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Jarboe / Justin K Broadrick - J2

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Artist: Jarboe / Justin K Broadrick

Album: J2

Label: The End

Review date: Mar. 14, 2008

It’s tempting to see Jarboe’s whole career as an extended variation on Beauty and the Beast. Though blessed at birth with an exceptionally lovely voice, she has always distrusted undiluted beauty, preferring to push herself into extreme situations and vocalizations. Consequently, though there are lucid, conventionally melodic intervals in her work, they are often spliced between a thicket of howls, pants, whispers, keenings, slides, barks and operatic sustains. And then there is the matter of her most fruitful collaborations – uneasy, shockingly powerful juxtapositions of beauty and industrial carnage, not just with Swans, but with Neurosis, Blixa Bargeld, Jim Thirlwell and others.

Justin Broadrick, on the other hand, has his own angelic/demonic dichotomy going. A founder of grindcore innovators Napalm Death, the unclassifiable Godflesh and half a dozen other confrontational bands, he has been moving steadily away from the abrasive music of his youth. His recent work as Jesu, not to mention the ambient Final, is melody wrapped in static clouds of distortion – loud, but full of stately, serene grandeur.

Both, in other words, have explored the most extreme and violent kinds of music. Both have flirted with calmer, quieter, more melodic forms. When the two of them get together, first on Jesu’s Lifeline EP and now on this six-song collaboration, you have to wonder where the push-me-pull-you tension will land them.

The answer, I think, is that beauty is upfront, sharply focused and seemingly in charge. Yet clangor, distortion and unbearable angst are equally important and never very far from the surface. Listen, for instance, to opener “Decay,” Jarboe’s water-pure, ice-cold soprano careening, a capella over a high set of notes. It’s unearthly, chilling, inhumanly beautiful, entirely Jarboe for the first minute and half. Then suddenly, a grinding turbulence pushes up underneath her, raw, a-melodic tones coaxes out of amplified guitar or bass. The very harshness of this backing makes Jarboe sound even more disembodied and perfect; her keening purity makes the sludge sound that much dirtier. The two sounds co-exist without really merging, opposite poles of the musical experience, but each somehow reinforces and strengthens the other. Later, in “Tribal Limo,” the roles are reversed. Jarboe ululates in abrasive, weirdly primitive patterns, an extreme and aggressively unlovely vocalization, while the accompanying instruments lay down warm, reassuring swaths of melody and rhythm. Sensuality and chill co-exist in this piece, and neither would be as interesting in isolation.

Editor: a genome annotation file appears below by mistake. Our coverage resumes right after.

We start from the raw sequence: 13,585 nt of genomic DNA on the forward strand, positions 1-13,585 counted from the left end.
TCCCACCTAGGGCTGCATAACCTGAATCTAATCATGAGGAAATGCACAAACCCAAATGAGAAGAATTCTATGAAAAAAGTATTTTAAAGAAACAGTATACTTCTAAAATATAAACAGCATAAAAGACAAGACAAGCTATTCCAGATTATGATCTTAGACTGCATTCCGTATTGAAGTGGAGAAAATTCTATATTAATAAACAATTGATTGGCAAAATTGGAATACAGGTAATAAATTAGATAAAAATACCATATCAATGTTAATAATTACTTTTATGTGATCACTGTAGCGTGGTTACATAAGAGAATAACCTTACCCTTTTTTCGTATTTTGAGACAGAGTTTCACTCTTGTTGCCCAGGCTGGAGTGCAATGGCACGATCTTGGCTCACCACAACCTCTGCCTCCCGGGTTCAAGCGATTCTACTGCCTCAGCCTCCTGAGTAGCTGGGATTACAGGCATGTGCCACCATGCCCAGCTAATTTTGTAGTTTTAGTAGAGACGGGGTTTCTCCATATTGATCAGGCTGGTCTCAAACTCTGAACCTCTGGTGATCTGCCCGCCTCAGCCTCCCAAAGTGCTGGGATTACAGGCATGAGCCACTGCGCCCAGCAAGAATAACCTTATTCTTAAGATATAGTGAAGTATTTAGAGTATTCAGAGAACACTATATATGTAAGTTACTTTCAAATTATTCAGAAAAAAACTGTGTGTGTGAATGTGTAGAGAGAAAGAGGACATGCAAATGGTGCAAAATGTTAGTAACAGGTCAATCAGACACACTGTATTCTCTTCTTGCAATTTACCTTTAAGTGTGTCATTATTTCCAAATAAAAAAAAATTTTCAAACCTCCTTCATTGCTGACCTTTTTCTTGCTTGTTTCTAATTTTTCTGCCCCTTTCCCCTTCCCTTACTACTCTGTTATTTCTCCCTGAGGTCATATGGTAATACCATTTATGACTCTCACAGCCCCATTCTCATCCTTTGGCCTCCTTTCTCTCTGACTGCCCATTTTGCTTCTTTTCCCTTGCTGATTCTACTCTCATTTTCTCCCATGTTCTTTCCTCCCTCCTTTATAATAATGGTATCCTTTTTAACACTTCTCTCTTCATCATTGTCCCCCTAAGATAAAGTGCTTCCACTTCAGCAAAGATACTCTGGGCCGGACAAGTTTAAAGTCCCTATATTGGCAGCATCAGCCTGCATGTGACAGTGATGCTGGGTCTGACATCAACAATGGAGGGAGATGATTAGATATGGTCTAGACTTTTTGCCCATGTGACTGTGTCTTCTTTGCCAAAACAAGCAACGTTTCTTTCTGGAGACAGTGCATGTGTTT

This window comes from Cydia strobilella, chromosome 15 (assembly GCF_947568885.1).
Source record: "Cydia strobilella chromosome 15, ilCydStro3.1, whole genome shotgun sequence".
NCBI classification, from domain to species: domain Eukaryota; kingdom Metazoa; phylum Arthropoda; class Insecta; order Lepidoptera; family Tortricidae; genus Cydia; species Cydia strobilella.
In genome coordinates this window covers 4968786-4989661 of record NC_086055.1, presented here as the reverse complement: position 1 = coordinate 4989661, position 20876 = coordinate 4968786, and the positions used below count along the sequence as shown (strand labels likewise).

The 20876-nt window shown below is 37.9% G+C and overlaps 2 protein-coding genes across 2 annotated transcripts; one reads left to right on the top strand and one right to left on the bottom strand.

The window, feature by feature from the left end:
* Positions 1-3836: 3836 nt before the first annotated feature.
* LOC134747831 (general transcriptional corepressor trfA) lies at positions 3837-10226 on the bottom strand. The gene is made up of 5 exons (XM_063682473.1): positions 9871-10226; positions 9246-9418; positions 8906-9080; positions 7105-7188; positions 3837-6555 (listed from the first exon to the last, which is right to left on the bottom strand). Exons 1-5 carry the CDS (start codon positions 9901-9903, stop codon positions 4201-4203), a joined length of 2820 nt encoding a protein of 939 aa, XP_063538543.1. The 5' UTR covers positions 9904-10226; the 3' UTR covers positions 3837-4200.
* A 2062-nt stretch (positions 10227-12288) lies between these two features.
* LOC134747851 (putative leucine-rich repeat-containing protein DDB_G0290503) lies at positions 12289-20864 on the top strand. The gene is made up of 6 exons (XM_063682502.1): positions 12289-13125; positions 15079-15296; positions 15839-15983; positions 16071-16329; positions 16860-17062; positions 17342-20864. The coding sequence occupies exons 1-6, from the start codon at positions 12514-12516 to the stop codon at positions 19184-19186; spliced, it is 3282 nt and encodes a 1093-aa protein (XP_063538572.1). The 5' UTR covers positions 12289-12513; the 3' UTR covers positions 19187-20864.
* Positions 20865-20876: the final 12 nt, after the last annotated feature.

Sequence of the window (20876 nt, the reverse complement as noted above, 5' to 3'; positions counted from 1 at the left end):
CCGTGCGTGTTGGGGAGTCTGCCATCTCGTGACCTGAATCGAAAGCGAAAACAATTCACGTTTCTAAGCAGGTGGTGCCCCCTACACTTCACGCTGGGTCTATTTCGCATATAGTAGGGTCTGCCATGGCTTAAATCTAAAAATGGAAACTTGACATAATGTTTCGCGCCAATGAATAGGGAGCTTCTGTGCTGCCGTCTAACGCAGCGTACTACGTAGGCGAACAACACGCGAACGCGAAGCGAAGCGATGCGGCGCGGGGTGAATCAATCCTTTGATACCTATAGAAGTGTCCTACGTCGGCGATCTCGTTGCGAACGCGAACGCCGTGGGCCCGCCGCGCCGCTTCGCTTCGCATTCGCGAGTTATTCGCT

Not all the pieces juxtapose opposites in quite this striking a way. Trip-hoppy “Let Go” distorts Jarboe’s torch song with a scrim of static, and backs her with mammoth, slow-moving synthetic washes of sound. Still, the dissonance feels like part of the song, rather than a monstrous cavern that might swallow it up at any moment. And “Romp,” opening with a mad giggle, is almost light-hearted, Jarboe singing high and sweet over piano chords and drums.

Still the songs you go back to are the hard cases, the ones like “Decay” and “Tribal Limo,” where you’re not sure whether you’re being seduced or threatened. Their beauty and ugliness, comfort and harm, conventional song structure and ear-defying other-ness live together, not in balance, but in sharp contradiction, daring you to make sense of them.

By Jennifer Kelly

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